This summer, Mt. Hood Community College will host the only national conference focused on cybersecurity education in community colleges: the Community College Cyber Summit (3CS). The event, which will take place August 2 – 4, is anticipated to attract
more than 400 cybersecurity students, faculty, staff and industry professionals from across the country. Another 150-plus students and jobseekers are expected to attend the Pre-Summit Job Fair and the National Cyber League (NCL) demonstration, both
held Thursday, August 2.
According to industry professionals, the Portland area is especially poised to host such a conference given the rapid growth in the region’s cybersecurity sector.
“It’s pretty stunning the number of open cybersecurity jobs in Oregon,” said Charlie Kawasaki, Chief Technical Officer of PacStar. “And it’s no surprise, because there’s a growing demand across all industries for cybersecurity professionals.”
At Portland-based PacStar, which produces communications equipment for the U.S. Department of Defense, Kawasaki frequently hires students out of MHCC’s Cybersecurity and Networking program. But even with the college helping to fill his company’s staffing
needs, overall demand – in Oregon and across the country – frequently outpaces supply.
“It’s not always easy to find talent,” said Kawasaki. “At any time, we may have jobs open for six to nine months.”
Steve Parker, president of cybersecurity focused energy sector nonprofit EnergySec, agrees.
“There’s been exponential growth in the market, especially over the last five years,” said Parker. “That growth has really tracked with the number
of high-profile cybersecurity attacks we’ve seen in the last decade. Now we’re at a point where every large company has a cybersecurity team.”
An increased emphasis on cybersecurity can be found in the public sector as well. In November 2017, the State of Oregon established the Oregon Cybersecurity Advisory Council, an initiative aimed at increasing collaboration among the state’s cybersecurity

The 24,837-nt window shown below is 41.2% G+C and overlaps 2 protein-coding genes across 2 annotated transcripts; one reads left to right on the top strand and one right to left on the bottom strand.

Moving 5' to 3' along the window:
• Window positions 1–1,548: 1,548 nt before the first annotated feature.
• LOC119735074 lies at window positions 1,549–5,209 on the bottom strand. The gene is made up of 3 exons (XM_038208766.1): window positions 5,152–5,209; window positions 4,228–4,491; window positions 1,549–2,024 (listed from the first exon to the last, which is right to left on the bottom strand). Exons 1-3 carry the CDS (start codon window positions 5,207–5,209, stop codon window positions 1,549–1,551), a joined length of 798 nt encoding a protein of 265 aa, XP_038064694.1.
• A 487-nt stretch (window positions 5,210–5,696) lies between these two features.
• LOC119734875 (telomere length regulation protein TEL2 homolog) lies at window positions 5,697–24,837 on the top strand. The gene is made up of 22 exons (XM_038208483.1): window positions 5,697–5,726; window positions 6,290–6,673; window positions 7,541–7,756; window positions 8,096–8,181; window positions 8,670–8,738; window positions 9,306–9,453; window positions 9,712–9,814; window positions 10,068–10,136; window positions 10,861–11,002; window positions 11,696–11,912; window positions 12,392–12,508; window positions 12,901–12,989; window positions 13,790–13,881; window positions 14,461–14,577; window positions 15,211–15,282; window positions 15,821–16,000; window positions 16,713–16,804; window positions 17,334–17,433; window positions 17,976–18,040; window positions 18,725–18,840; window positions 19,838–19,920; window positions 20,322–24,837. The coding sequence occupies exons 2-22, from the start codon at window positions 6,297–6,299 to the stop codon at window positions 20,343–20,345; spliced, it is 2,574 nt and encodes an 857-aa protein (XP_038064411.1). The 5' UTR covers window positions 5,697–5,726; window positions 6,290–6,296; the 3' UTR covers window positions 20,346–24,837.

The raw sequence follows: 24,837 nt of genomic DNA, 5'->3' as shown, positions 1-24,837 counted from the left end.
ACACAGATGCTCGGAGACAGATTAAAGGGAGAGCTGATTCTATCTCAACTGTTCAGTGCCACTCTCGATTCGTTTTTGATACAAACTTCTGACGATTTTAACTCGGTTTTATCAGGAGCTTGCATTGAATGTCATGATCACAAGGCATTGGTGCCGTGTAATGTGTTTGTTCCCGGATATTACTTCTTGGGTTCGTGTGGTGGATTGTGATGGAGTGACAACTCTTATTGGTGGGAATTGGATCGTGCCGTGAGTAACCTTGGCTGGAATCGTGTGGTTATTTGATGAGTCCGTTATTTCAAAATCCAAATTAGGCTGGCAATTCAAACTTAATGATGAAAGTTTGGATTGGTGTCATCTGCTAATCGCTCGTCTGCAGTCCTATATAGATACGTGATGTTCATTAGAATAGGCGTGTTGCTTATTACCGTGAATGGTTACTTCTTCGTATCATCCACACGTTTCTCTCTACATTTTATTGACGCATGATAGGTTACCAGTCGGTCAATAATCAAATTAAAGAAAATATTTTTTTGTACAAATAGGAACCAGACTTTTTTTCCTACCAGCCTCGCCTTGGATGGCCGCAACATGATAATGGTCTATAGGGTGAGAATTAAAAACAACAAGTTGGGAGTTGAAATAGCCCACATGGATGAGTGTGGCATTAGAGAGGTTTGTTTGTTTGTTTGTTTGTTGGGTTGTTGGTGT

professionals from the private, educational, law enforcement and local government sectors. One aspect of the initiative focuses on encouraging development of the state’s cybersecurity workforce through programs aimed at building workforce skills,
facilitating research, identifying best practices, and supporting industry investment and partnership with post-secondary programs like that at MHCC.
“Our program is really at the forefront of cybersecurity training on the national level,” said Wayne Machuca, an instructor of Computer Information Systems at MHCC. “The 3CS planning committee selecting us for its 2018 conference really enforces that
MHCC’s Cybersecurity and Networking program is housed at the Oregon Center for Cyber-Security at the Gresham campus. The National Security Agency and the Department of Homeland Security both recognize MHCC as a Center of Academic Excellence in Cyber
Defense Two-Year (CAE2Y) institution for the school’s commitment to training cybersecurity professionals. During 3CS this August, industry professionals, educators and students will not only be able to explore MHCC’s cybersecurity program and
facilities, they’ll have the chance to network, share curriculum ideas and best practices, discuss employers’ needs for cybersecurity skills, and discover the cybersecurity talent available from the nation’s community colleges.
“There’s going to be great discussions and workshops going on and innumerable opportunities for everyone from students to seasoned professionals,” said Machuca. “We’re going to overwhelm the computer labs on campus – it’s going to be amazing!”
The theme to this year’s 3CS is “Expanding Expertise – Transforming Community College Cybersecurity Programs.” You can learn more about the 2018 3CS by visiting www.my3cs.org